Trucking wood to the park to get ready for the big event is done with the assistance of John Ellis and his company Pacific Wood Waste Inc. At least 50 large pieces of fir or cedar are moved to the park ready for the carvers to choose their piece and all their dreams that come with it.

PAINT SPONSORS After these wood carving masterpieces are created, they need to be preserved for all kinds of conditions, dampness, cold, rain, snow, winds, etc. The following corporate sponsors came up with some great preservatives.

Any that is left over from this year’s competition will go towards the maintenance of the older carvings from previous years that need attention: Cloverdale Paint General Paint Windsor Plywood Home Depot West-Can Carpet One – Benjamin Moore Paints Again, the above corporate sponsors have donated the finishes worth thousands of dollars for preserving the incredible carvings produced at this event.

Home Hardware, like many other businesses in the Campbell River area, pitch in with the heavy lifting and procurement of essential supplies.

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B4 B4

|| CAMPBELL CAMPBELL RIVER RIVER MIRROR MIRROR || FRIDAY, FRIDAY,JUNE JUNE 21, 21, 2013 2013

TRANSFORMATIONS ON THE SHORE

My, my, my; said the spider to the fly

One of the most dramatic carvings in the history of the Transformations on the Shore was Jesse Toso’s award-winning spider from last year’s competition which found a permanent home on the wall of Bruce Baikie’s building at 1170 Shopper’s Row, overlooking the Tidemark/library courtyard.

ARE YOU A FAN OF WOOFY’S FACEBOOK PAGE? BecomeA a fan today!OF Contests, giveaways, and special ARE YOU FAN WOOFY’S NITE TIME NEWS Facebook fan offers. IT PAYS TO BE A FAN. FACEBOOK PAGE? 1/16 Convenience Store

Become www.facebook.com/woofys a fan today! Contests, giveaways, and special to date with ourTO current Sales and Special IT PAYS BE APromotions, FAN. FacebookStay fan up offers. Welcome Carvers! TIMERiverwww.facebook.com/woofys Events. Join our newsletter sign up at www.woofys.ca ProudlyNITE serving Campbell & Area for almost 50 years! Stay up to date with our current Promotions, Sales and Special NEWS Events. Join our newsletter sign up at www.woofys.ca l John Lavell, Vancouver, B.C. l Amanda Chalmers, Campl Howard Lobb, bell River, B.C. Campbell River. l Garnet Underwood, Campl Jesse Toso, Vancouver, B.C. bell River, B.C. l Wilfred & Kellie Zirk, Port l Nicole Nesbitt, Campbell Alberni, B.C. River, B.C. Price. Campbell l Brigitte Lochhead, Vancoul Regular Junior Henderson, ver, B.C. River, B.C. OFF l Cody LaFrance, l Johnathan Henderson, Alert Campbell River, B.C. Bay, B.C. Regular Price. l Oscar Moria, Qualicum Bay, l Chris Sparrow, Campbell B.C. River, B.C.

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l Pete Ryan – Exhibition Carver, Hope, B.C. l Glenn Greensides – Carver Consultant, Sayward, B.C.

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TRANSFORMATIONS ON THE SHORE SHORE TRANSFORMATIONS

FRIDAY, FRIDAY, JUNE JUNE 21, 21,2013 2013 || CAMPBELL CAMPBELL RIVER RIVER MIRROR MIRROR ||

B5 B5

1/16Carvers! Welcome Willow Point BIA CR FLORIST

CR FLORIST

FREE CUP CAKE GIVEAWAY! Monday, July 1st - Canada Day Frank James Park - 12 Noon

See the carvers in action

Campbell River Florist The Flower Shop at Willow Point

The sights and sounds of Transformations on the Shore 2012. The festival grounds are open to the public so they can wander around Frank James Park and see the works of art take shape.

Have fun & good luck 1/16 to all the contestants!

Laundromat & Drop Off Service Open 7 Days a Week 8:00am - 8:00pm Open Canada Day 10:00am - 4:00pm

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1/16 1/16 We offer a full range of Promotional Advertising products for your business, sports club or service organization.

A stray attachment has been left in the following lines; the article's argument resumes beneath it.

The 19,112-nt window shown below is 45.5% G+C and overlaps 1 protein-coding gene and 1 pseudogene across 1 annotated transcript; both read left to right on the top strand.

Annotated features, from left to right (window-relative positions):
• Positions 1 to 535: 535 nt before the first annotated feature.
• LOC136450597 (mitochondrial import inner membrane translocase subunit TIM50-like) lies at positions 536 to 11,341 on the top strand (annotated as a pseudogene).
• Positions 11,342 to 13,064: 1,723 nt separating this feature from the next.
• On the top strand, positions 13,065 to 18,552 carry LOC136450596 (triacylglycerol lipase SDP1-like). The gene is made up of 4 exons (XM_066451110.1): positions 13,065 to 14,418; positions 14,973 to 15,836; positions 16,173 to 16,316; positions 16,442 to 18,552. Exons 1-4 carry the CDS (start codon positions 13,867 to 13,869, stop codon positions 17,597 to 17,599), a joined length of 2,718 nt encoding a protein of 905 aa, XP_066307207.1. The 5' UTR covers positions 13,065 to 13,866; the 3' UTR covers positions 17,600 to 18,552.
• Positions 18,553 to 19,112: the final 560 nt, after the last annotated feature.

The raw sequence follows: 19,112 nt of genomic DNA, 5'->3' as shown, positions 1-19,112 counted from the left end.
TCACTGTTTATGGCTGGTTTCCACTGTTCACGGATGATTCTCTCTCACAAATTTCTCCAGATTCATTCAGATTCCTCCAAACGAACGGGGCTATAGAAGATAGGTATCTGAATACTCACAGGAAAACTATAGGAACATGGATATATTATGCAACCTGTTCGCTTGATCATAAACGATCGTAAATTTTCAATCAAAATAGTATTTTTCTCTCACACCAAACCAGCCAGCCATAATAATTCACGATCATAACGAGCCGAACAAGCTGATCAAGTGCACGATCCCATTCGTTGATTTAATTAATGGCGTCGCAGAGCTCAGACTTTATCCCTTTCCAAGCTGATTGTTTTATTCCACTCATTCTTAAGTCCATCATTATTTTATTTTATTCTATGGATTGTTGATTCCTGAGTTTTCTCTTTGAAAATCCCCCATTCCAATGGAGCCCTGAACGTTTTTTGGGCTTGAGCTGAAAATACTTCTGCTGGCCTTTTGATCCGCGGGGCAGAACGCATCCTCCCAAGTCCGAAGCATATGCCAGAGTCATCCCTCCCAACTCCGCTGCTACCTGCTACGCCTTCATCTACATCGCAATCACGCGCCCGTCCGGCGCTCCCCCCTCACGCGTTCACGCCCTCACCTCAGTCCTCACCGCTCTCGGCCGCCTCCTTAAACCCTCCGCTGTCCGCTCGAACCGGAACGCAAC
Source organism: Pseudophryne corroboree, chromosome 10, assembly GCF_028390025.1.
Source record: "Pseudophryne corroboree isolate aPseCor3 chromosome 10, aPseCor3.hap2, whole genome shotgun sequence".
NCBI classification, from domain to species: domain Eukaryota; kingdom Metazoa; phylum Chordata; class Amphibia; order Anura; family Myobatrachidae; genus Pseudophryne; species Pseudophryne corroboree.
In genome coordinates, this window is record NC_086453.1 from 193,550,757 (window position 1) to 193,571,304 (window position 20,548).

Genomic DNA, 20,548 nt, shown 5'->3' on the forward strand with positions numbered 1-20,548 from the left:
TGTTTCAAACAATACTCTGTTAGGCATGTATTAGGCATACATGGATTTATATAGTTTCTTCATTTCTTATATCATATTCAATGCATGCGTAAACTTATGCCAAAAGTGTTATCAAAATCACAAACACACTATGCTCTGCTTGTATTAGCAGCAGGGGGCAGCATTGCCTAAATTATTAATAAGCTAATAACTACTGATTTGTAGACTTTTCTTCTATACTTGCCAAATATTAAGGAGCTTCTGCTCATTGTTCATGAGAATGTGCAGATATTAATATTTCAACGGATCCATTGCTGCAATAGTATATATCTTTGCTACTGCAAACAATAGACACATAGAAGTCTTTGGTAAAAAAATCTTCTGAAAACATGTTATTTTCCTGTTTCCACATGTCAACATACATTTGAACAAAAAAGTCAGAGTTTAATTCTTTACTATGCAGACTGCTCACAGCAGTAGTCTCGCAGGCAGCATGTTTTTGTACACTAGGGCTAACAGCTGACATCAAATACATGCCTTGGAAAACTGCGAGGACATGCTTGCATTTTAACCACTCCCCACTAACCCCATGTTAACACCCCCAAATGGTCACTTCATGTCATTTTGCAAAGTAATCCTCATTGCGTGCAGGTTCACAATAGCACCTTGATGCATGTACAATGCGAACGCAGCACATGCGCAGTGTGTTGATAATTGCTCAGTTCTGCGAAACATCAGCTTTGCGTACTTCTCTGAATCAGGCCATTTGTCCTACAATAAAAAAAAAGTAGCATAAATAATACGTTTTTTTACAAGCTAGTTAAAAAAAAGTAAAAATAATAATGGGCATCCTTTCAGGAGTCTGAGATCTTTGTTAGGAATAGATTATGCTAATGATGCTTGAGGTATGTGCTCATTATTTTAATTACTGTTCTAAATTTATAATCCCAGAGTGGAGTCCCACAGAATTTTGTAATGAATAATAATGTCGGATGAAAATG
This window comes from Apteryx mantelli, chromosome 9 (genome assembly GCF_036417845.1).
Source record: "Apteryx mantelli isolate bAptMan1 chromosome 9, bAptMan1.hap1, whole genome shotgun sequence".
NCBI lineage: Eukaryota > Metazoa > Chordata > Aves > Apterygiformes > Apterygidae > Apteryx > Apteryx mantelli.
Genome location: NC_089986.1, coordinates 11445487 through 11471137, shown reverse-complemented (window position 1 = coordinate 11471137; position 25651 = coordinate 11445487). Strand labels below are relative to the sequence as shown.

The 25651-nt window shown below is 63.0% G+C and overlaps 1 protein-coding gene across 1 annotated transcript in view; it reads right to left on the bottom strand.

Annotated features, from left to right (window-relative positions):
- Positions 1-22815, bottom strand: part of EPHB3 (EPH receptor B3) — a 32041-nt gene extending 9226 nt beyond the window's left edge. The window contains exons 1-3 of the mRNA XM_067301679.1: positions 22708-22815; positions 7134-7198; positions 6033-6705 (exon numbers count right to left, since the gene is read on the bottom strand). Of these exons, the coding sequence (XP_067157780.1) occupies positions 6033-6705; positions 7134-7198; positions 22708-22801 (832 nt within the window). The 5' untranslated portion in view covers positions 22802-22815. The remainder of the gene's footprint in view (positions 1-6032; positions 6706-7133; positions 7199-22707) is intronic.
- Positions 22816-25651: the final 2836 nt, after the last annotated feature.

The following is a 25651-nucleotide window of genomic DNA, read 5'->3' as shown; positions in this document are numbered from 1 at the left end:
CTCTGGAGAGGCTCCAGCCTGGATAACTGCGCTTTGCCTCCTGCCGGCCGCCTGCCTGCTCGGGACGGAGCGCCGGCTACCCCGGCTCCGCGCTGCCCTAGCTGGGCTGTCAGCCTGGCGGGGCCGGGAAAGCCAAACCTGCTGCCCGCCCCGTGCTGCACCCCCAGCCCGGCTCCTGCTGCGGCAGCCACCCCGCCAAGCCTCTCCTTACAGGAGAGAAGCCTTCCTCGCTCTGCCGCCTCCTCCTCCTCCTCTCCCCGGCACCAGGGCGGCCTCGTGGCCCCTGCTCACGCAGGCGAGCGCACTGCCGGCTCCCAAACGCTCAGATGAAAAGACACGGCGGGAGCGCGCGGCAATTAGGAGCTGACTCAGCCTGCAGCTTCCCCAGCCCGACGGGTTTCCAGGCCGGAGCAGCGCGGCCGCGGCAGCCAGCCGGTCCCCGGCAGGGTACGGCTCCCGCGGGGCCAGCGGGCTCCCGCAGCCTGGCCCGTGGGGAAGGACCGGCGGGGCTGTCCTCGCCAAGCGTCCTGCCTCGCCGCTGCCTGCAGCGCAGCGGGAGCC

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B6 RIVER MIRROR | FRIDAY, JUNE 21, 2013 B6 || CAMPBELL CAMPBELL RIVER MIRROR | FRIDAY, JUNE 21, 2013

TRANSFORMATIONS ON THE THE SHORE SHORE TRANSFORMATIONS ON

Max and Octy made it all happen Max Chickite is a Lekwiltok First Nations artist born and raised in Cape Mudge Village on Quadra Island. He began drawing, painting and carving at age 11. His early studies of his First Nations Kwagiulth heritage is reflected in both his paintings and carving. It was Canada Day, 1996 when Max stood carving a stump on the beach in front of Campbell River. A remarkable turn of events was about to unfold. After carving for about 10 hours, a wonderful Octopus was created...Octy was born.

Octy was a gift to the city from Max. The community responded with great appreciation for this gift. Thereafter, many things started to happen. Barb Comeau was watching Max carve that day and after they talked awhile, Barb was instrumental in suggesting a carving competition would be a good idea to pursue. So Max and Barb and friends Jack and Gladys Minshull established Campbell River Shoreline Arts Society and the Carving Competition started to take

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shape. In 1997, Max carved Orca to help kick off the first Annual Driftwood Carving Competition held on the Canada Day long weekend. Years later, for the 10th anniversary, Max created a new logo for the competition combining Octy with the Canadian Flag. The event has grown in leaps and bounds since those early day, this year it will celebrate its 17th Annual Competition. Everyone knows if... It’s Canada Day weekend it’s ....It’s carving in Campbell River

1/16

Congratulations to the Campbell River Shoreline Arts Society for this spectacular event.

Emergency Service

Welcome 1/16 to all participants and good luck!

WP REALTY WP REALTY

Thank you ity with for enhancing our commun your beautiful carvings.

1/16 WP PLUMBING Leila

The Old Gals’ Office

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Professional carver Glen Greensides is a regular attendant at the festival, lending his expertise as a carver consultant.

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FRIDAY, JUNE 21, 2013 | CAMPBELL RIVER MIRROR |

INVENTORY OVERSTOCK EVENT

MERIT

We're making room for new inventory arrivals

THIS WEEKEND! Unbelievable Clearance Markdowns on all 2011 Mattresses, Furniture & Appliances

When they're gone, they're gone for good! Hurry in for the best selection. Sales starts Friday at 9:00am.

MERIT HOME FURNITURE

CAMPBELL RIVER 1300 Homewood Road 250-286-0868

Mon. - Sat. 9:00am - 5:30pm, Sun. 11:00am - 4:00pm

B7


B8

0

| CAMPBELL RIVER MIRROR | FRIDAY, JUNE 21, 2013

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Campbell River Mirror, June 21, 2013